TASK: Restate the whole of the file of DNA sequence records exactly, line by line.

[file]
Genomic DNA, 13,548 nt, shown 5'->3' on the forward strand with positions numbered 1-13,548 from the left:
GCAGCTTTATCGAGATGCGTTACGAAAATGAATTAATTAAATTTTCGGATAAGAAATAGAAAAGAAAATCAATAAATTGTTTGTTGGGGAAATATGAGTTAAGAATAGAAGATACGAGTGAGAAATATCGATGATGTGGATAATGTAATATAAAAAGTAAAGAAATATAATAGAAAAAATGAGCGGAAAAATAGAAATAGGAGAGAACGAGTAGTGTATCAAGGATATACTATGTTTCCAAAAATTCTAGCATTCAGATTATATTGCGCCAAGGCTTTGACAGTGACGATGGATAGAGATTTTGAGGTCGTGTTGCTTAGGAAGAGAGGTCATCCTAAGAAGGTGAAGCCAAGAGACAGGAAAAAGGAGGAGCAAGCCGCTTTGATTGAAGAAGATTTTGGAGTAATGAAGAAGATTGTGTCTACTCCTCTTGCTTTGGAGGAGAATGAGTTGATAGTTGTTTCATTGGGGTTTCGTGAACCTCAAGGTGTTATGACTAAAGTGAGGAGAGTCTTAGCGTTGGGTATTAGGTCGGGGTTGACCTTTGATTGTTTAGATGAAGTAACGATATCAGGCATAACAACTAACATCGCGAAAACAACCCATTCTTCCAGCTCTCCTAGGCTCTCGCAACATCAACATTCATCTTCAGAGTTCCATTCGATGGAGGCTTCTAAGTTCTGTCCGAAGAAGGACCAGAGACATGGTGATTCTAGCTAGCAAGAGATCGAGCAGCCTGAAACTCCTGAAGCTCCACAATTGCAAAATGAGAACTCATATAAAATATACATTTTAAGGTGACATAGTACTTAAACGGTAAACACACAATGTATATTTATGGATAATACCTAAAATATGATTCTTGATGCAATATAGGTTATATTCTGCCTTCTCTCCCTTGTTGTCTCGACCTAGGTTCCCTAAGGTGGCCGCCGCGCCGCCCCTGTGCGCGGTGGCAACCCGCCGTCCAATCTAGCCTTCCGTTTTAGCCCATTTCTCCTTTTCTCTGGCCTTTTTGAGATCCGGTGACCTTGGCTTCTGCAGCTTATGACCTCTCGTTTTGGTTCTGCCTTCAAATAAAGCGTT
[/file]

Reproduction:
Genomic DNA, 13,548 nt, shown 5'->3' on the forward strand with positions numbered 1-13,548 from the left:
GCAGCTTTATCGAGATGCGTTACGAAAATGAATTAATTAAATTTTCGGATAAGAAATAGAAAAGAAAATCAATAAATTGTTTGTTGGGGAAATATGAGTTAAGAATAGAAGATACGAGTGAGAAATATCGATGATGTGGATAATGTAATATAAAAAGTAAAGAAATATAATAGAAAAAATGAGCGGAAAAATAGAAATAGGAGAGAACGAGTAGTGTATCAAGGATATACTATGTTTCCAAAAATTCTAGCATTCAGATTATATTGCGCCAAGGCTTTGACAGTGACGATGGATAGAGATTTTGAGGTCGTGTTGCTTAGGAAGAGAGGTCATCCTAAGAAGGTGAAGCCAAGAGACAGGAAAAAGGAGGAGCAAGCCGCTTTGATTGAAGAAGATTTTGGAGTAATGAAGAAGATTGTGTCTACTCCTCTTGCTTTGGAGGAGAATGAGTTGATAGTTGTTTCATTGGGGTTTCGTGAACCTCAAGGTGTTATGACTAAAGTGAGGAGAGTCTTAGCGTTGGGTATTAGGTCGGGGTTGACCTTTGATTGTTTAGATGAAGTAACGATATCAGGCATAACAACTAACATCGCGAAAACAACCCATTCTTCCAGCTCTCCTAGGCTCTCGCAACATCAACATTCATCTTCAGAGTTCCATTCGATGGAGGCTTCTAAGTTCTGTCCGAAGAAGGACCAGAGACATGGTGATTCTAGCTAGCAAGAGATCGAGCAGCCTGAAACTCCTGAAGCTCCACAATTGCAAAATGAGAACTCATATAAAATATACATTTTAAGGTGACATAGTACTTAAACGGTAAACACACAATGTATATTTATGGATAATACCTAAAATATGATTCTTGATGCAATATAGGTTATATTCTGCCTTCTCTCCCTTGTTGTCTCGACCTAGGTTCCCTAAGGTGGCCGCCGCGCCGCCCCTGTGCGCGGTGGCAACCCGCCGTCCAATCTAGCCTTCCGTTTTAGCCCATTTCTCCTTTTCTCTGGCCTTTTTGAGATCCGGTGACCTTGGCTTCTGCAGCTTATGACCTCTCGTTTTGGTTCTGCCTTCAAATAAAGCGTT